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Understanding our 2-Gen Focus

SVP Tucson's 2 Gen Investment Focus

SVP Tucson, All We See is POTENTIAL

We believe there is even more potential to leverage SVP’s unique model in the Tucson community. Over the past year, the SVP board and a group of partners have been determining how SVP Tucson can increase its community impact. Through research, which included evaluating how the SVP model is evolving in other cities and assessing the need and opportunity here in Tucson, the partnership has set a vision to establish a Community Impact Goal. This strategic shift challenges us to measure SVP’s success not just through the growth and success of our non-profit partners, but to hold ourselves accountable to community-level impact, realizing meaningful and measurable outcomes in the lives of Tucson’s children.

In 2019, following a period of research and stakeholder meetings, SVP made a commitment to build a robust and vibrant community of nonprofits that will create measurable 2-Generation (2-Gen) change. 2-Gen is an innovative approach that focuses on both parents and their children, so that together they may unleash their full potential.

Our Community in Crisis

It’s no secret that the challenges in our community are growing. With every news story and research report our concern grows. Here are the sobering facts:
• Nearly 30 percent of children in Pima County live in poverty
• Arizona ranks 42nd nationwide for the economic well-being of children
• 90 percent of brain development takes place in the first five years of a child’s life
• Only 40 percent of 3 to 4-year-olds in Pima County are enrolled in early education
• 70 percent of adults in Pima County lack a postsecondary degree

Research shows that the well-being of parents is crucial to their children’s social-emotional, physical and economic well-being. At the same time, parents’ ability to succeed in school and the workplace is substantially affected by how well their children are doing.

Existing policies and programs often focus on one population or one generation at a time, limiting their effectiveness and the ability of families to move from poverty to opportunity. Here is another way to think about it, if a child goes to a high-quality preschool where he or she learns to read, but then goes home to parents who can’t read or are unavailable to read with their child, the impact of the early learning experience is diminished. Similarly, if a parent participates in a workforce training program but doesn’t have access to safe and affordable child care, he or she may not be able to accept or keep the job trained for.

This single-generation approach ignores the responsibilities and dependencies of parent-child relationships.

A 2-Gen approach creates opportunities for both children and the adults in their lives. With a 2-Gen approach, workforce development, adult education and parenting skill programs can be paired with child care assistance programs, literacy, social emotional learning and trauma-based services for children. Evidence shows that doing so increases the value of both sets of services and leads to better outcomes for parents and children.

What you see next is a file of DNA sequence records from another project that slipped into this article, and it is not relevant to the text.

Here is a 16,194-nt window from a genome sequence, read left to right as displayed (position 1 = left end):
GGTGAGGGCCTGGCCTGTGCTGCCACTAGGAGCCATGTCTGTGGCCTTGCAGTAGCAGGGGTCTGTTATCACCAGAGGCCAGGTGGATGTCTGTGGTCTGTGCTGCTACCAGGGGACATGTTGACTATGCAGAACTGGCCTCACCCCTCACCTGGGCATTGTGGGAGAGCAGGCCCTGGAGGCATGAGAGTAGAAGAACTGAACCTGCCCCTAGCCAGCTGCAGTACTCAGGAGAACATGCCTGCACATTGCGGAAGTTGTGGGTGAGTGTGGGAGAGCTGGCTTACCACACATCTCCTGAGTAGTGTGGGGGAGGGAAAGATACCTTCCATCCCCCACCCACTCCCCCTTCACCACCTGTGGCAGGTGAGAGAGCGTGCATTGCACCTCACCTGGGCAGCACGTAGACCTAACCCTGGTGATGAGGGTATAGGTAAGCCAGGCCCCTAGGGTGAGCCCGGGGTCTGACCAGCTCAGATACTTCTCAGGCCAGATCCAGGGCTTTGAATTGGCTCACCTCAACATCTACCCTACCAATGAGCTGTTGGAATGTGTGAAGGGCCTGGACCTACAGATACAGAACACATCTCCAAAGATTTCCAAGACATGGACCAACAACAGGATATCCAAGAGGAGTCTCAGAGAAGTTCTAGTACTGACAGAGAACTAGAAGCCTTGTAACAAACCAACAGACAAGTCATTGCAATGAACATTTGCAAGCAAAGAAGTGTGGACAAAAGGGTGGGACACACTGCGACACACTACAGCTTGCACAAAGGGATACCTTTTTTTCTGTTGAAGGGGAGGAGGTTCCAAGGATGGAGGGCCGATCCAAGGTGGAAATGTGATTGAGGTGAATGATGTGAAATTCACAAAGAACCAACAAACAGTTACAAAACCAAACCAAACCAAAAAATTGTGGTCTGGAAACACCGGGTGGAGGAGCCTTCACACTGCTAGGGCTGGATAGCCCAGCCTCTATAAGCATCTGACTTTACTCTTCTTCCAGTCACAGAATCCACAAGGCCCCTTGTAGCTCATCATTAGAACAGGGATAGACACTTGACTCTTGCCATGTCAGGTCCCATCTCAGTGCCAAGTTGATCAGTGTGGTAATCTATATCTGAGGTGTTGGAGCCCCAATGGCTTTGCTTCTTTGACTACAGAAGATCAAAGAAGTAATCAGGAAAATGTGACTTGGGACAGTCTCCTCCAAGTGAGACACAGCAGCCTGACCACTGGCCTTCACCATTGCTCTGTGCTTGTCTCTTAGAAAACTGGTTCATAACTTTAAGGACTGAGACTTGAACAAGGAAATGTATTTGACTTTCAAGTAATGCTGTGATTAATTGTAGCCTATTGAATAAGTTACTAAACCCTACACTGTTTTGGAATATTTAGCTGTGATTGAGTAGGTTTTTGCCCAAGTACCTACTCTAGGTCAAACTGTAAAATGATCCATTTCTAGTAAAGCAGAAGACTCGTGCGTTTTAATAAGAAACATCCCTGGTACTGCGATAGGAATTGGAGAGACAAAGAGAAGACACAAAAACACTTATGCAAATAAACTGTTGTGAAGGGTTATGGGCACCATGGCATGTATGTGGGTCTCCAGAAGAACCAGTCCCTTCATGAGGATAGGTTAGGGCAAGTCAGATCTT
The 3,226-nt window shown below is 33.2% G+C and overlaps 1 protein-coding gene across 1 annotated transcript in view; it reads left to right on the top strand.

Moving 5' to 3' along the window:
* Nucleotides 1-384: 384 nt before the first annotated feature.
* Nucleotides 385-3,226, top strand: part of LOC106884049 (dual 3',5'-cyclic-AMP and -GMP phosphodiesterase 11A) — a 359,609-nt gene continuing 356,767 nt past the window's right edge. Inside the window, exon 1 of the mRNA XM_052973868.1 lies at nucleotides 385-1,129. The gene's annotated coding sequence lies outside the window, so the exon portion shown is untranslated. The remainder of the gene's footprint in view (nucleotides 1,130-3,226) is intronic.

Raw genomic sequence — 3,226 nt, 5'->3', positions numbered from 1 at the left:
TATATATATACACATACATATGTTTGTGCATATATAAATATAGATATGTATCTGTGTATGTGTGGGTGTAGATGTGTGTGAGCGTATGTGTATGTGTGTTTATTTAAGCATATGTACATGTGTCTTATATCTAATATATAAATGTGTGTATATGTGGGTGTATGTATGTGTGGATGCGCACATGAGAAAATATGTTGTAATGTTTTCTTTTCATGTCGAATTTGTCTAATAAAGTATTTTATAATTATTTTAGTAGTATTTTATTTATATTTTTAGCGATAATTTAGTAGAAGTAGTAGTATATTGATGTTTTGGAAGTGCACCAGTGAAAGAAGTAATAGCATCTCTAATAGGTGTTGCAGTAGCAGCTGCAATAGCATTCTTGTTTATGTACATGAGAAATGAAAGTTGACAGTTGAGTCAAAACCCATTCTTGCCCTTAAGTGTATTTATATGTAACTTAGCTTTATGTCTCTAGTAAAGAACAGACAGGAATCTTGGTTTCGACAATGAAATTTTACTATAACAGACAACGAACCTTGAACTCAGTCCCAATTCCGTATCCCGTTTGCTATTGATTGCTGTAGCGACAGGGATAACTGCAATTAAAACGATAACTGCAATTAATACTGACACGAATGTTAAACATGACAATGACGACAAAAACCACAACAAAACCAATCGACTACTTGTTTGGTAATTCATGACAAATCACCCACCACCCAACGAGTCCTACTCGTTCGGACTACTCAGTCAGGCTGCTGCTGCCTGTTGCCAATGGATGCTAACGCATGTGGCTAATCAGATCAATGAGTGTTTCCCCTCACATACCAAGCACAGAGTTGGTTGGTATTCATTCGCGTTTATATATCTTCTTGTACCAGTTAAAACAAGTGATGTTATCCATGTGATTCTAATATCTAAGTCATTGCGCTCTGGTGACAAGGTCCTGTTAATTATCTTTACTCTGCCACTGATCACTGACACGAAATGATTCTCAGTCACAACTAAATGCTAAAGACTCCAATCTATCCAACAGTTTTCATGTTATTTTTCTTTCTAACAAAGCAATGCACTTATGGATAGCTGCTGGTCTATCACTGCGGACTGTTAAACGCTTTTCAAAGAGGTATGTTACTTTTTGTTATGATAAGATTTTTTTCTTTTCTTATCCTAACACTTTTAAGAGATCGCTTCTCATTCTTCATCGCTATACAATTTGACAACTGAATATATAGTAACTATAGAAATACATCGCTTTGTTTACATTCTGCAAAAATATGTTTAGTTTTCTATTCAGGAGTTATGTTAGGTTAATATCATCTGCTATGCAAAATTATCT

Our Plan
SVP will build a “community of nonprofits” that bridges the gap between the early childhood learning community and nonprofits focused on adult job attainment. This 2-Gen network will provide a continuum of services for families with young children, providing the intervention and learning opportunities children need, along with the resources parents need in order to stabilize their lives.

The 2-Gen approach to help families break the cycle of poverty is taking hold in states across the country yet is lacking any significant community effort in Southern Arizona. Some small-scale efforts have been attempted by nonprofits in Tucson but have not yet made significant community progress. The challenges these organizations face is real: 1) not having adequate resources to build or sustain their collaborative efforts and 2) the realization that many of the nonprofits that provide these services need capacity building in order to meet the need.

SVP Tucson is poised to address both of those issues by 1) building the capacity of nonprofits focused on early childhood education and/or adult workforce development, and 2) convening and organizing this community of nonprofits to identify and solve the challenges they experience in working together to serve the entire family.

Building Capacity for more Nonprofits
Beginning in 2020, SVP will increase the number of nonprofits we work with. Using our capacity building resources and the time, talent and expertise of our Partners, we stabilize, strength and scale nonprofits. Over the next three years, we will build our Partner resources and provide our proven, capacity building model to 6-10 nonprofits at a time. (Read our 10 Year Impact Report for an illustration of SVP’s capacity building results.)

Convene, Organize and Build a Community of 2-Gen Nonprofits
An effective 2-Gen approach takes coordination, and organization of nonprofits. Currently Tucson has a strong network of early childhood education providers that needs investment, and scaling, and on the other side we have a loose affiliation of nonprofits that provide education and work force development to adults. Neither is meeting the need – and no real coordination of services exists. Building on our established and trusted relationships, SVP will convene our nonprofit partners, and co-develop a plan to coordinate services between providers. SVP will serve as the backbone of this nonprofit network – providing resources, support, and accountability.